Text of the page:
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Science & The Supernatural: A Discussion of the World Around us - Based on Science with an Interest in the Supernatural ...
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PostPosted: 04 Apr 2009, 22:09 
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Grand Poobah
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In New York, it is legal for insurance companies to refuse to grant coverage to families who own certain breeds of dogs -- even if the dog is well-trained and has no history of aggressiveness. It is also legal for insurance companies to drop a family’s coverage because the company arbitrarily decided not to cover homeowners who own certain breeds.

Insurance companies' blanket breed restrictions can force people to give up their family pets. These companies discriminate against such breeds as German shepherds, pit bulls, Rottweilers and chows. Add into the mix that their policies require that dogs be classified as certain breeds, despite the fact that 31 million pet dogs are classified by their owners as “mutts.”

Insurance companies should look at an individual dog’s deeds when determining coverage -- not the dog's breed.

Assembly Bill 2566 and Senate Bill 404 are reasonable bills that protect responsible dog owners while allowing insurance companies to raise rates or refuse coverage only if a dog has been deemed dangerous based on nondiscriminatory dangerous dog laws.

Ask the members of the Assembly and Senate Insurance Committees to support AB 2566 and SB 404!

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PostPosted: 05 Apr 2009, 00:54 
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While most "breeds" of animals were bred for certain characteristics the individual animal's behaviour should be a determining factor.

Altho I'm not really keen on the denying ppl insurance because of their pet thingie in general.

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PostPosted: 05 Apr 2009, 09:21 
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While there are certain breeds I would never own, I pretty much think insurance companies have and will continue strong arm folks. I wonder what kind of stats they have to back up their claims. I mean really if a nasty little dog would bite someone, is it reported as much?

a dog in the wrong hands can be just as dangerous as a gun in the wrong hands.
although I am a bit puzzled by the amount of sympathy the animal world gets and the lack there of that is directed toward gun ownership.

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PostPosted: 05 Apr 2009, 14:28 
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Part of the problem is that the stats don't line up with the conception.

Rotts and Pits and Shepards etc do not lead to more dog bites than the average family pet.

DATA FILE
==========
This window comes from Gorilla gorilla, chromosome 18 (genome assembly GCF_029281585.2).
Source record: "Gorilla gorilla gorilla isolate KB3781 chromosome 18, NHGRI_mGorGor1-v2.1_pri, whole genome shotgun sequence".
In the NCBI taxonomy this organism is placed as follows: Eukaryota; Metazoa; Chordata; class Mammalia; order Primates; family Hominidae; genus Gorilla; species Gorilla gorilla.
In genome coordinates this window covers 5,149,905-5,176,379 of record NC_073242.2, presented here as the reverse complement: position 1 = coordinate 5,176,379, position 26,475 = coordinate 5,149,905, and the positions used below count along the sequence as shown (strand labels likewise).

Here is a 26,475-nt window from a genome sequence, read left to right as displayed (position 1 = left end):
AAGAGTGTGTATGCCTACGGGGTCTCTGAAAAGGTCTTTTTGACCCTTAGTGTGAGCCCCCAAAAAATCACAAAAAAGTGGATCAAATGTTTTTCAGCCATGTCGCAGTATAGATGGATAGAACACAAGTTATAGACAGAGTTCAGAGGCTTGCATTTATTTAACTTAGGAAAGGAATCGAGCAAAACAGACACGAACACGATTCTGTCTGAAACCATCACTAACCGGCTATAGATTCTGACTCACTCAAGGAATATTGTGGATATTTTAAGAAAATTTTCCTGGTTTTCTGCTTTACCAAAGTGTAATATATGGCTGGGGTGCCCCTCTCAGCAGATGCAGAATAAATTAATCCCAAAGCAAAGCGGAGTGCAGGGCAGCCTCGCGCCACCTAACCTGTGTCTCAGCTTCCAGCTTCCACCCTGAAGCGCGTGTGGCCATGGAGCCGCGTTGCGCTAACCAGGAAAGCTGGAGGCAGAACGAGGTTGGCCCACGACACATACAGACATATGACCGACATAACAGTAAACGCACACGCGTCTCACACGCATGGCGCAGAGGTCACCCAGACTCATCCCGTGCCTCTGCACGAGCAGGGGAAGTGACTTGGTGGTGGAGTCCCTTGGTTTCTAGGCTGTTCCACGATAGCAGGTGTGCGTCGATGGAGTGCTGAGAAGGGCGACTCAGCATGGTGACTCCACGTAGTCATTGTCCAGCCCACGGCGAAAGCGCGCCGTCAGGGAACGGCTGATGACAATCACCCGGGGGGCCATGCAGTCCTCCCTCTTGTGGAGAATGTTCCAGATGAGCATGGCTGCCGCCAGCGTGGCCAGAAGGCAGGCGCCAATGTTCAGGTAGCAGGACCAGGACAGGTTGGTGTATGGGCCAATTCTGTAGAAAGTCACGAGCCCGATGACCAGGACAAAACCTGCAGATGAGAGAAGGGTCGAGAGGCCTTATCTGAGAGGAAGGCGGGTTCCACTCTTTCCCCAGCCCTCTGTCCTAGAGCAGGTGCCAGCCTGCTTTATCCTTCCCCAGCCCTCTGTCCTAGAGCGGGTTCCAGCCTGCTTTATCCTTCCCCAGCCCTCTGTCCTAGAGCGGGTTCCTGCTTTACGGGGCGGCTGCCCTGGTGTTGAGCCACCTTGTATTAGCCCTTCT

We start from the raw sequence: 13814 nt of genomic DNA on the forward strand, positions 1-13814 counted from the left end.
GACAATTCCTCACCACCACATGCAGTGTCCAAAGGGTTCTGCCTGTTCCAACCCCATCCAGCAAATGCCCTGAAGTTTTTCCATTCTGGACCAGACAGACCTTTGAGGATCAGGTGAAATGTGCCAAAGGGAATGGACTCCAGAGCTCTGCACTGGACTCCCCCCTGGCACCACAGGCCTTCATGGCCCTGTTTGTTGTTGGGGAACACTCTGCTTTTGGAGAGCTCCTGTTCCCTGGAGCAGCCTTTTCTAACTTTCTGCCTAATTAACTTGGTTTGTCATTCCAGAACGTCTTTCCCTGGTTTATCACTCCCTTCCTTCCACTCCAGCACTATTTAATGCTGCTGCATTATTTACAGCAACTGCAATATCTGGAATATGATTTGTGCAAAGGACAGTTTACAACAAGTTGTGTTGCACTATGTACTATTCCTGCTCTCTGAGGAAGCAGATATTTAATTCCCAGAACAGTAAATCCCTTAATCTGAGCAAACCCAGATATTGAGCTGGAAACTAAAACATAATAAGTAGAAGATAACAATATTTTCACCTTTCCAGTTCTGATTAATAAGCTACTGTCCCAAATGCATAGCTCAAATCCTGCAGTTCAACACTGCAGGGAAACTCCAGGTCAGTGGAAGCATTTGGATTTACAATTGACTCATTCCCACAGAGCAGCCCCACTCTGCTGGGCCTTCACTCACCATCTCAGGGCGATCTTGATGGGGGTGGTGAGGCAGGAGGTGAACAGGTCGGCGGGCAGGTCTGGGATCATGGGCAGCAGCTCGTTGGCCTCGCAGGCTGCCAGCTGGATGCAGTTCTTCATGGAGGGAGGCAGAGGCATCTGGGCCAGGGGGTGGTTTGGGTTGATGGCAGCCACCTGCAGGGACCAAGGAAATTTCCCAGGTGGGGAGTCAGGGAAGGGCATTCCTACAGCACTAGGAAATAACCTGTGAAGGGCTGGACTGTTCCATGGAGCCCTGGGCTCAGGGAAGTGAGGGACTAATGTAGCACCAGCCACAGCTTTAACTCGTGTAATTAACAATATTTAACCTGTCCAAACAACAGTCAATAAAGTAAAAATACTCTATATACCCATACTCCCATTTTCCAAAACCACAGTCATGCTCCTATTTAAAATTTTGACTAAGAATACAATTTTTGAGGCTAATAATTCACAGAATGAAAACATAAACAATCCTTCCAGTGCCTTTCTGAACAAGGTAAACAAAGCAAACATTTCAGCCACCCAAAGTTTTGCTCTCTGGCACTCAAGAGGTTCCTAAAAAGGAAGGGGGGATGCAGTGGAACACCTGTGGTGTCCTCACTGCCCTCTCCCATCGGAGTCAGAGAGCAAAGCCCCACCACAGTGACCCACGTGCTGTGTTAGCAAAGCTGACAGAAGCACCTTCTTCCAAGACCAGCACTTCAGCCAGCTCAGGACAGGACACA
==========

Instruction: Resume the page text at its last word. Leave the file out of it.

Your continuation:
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While pit bulls and Rottweilers inflict a disproportionate number of serious and even fatal injuries, the dog bite epidemic involves many different breeds, and results from many different causes. A clear distinction needs to be made between canine homicides (i.e., incidents in which dogs kill people) and the dog bite epidemic.



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However, while banning the pit bull might lower the number of human deaths, such a ban would probably not reduce the number dog bites in any significant manner. After the United Kingdom banned pit bulls in the 1990s, a study showed that the number of dog bites remained the same even though the number of pit bulls had steeply declined. (Study cited in B. Heady and P. Krause, "Health Benefits and Potential Public Savings Due to Pets: Australian and German Survey Results," Australian Social Monitor, Vol.2, No.2, May 1999.)


From here: http://www.dogbitelaw.com/PAGES/statistics.html

Licensing dog owners the way you do gun owners may be a good idea, even if it cuts down on the total amount of dog owners...

I do think I see your point, Otter, but dogs overall have more of a part in the family as a whole than a gun does. I'm torn on my views of gun ownership as it is. I waffle between outlawing them all to giving them to everyone... ;)

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PostPosted: 06 Apr 2009, 11:05 
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In the Uk there are legal restrictions on owning certain types of dog. See this:

http://www.defra.gov.uk/animalh/welfare ... c/dogs.htm


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PostPosted: 06 Apr 2009, 18:07 
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That's actually one of the places where they are getting the groups showing that bites don't go down when you outlaw breeds.

I think Toronto outlawed pits a little while ago as well, or was talking about it.

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PostPosted: 12 Apr 2009, 12:29 
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As Far As I Know it's not about numbers of bites but about not having dogs that hang on and won't let go and also about discouraging dogfighting, which has been illegal for a very long time.


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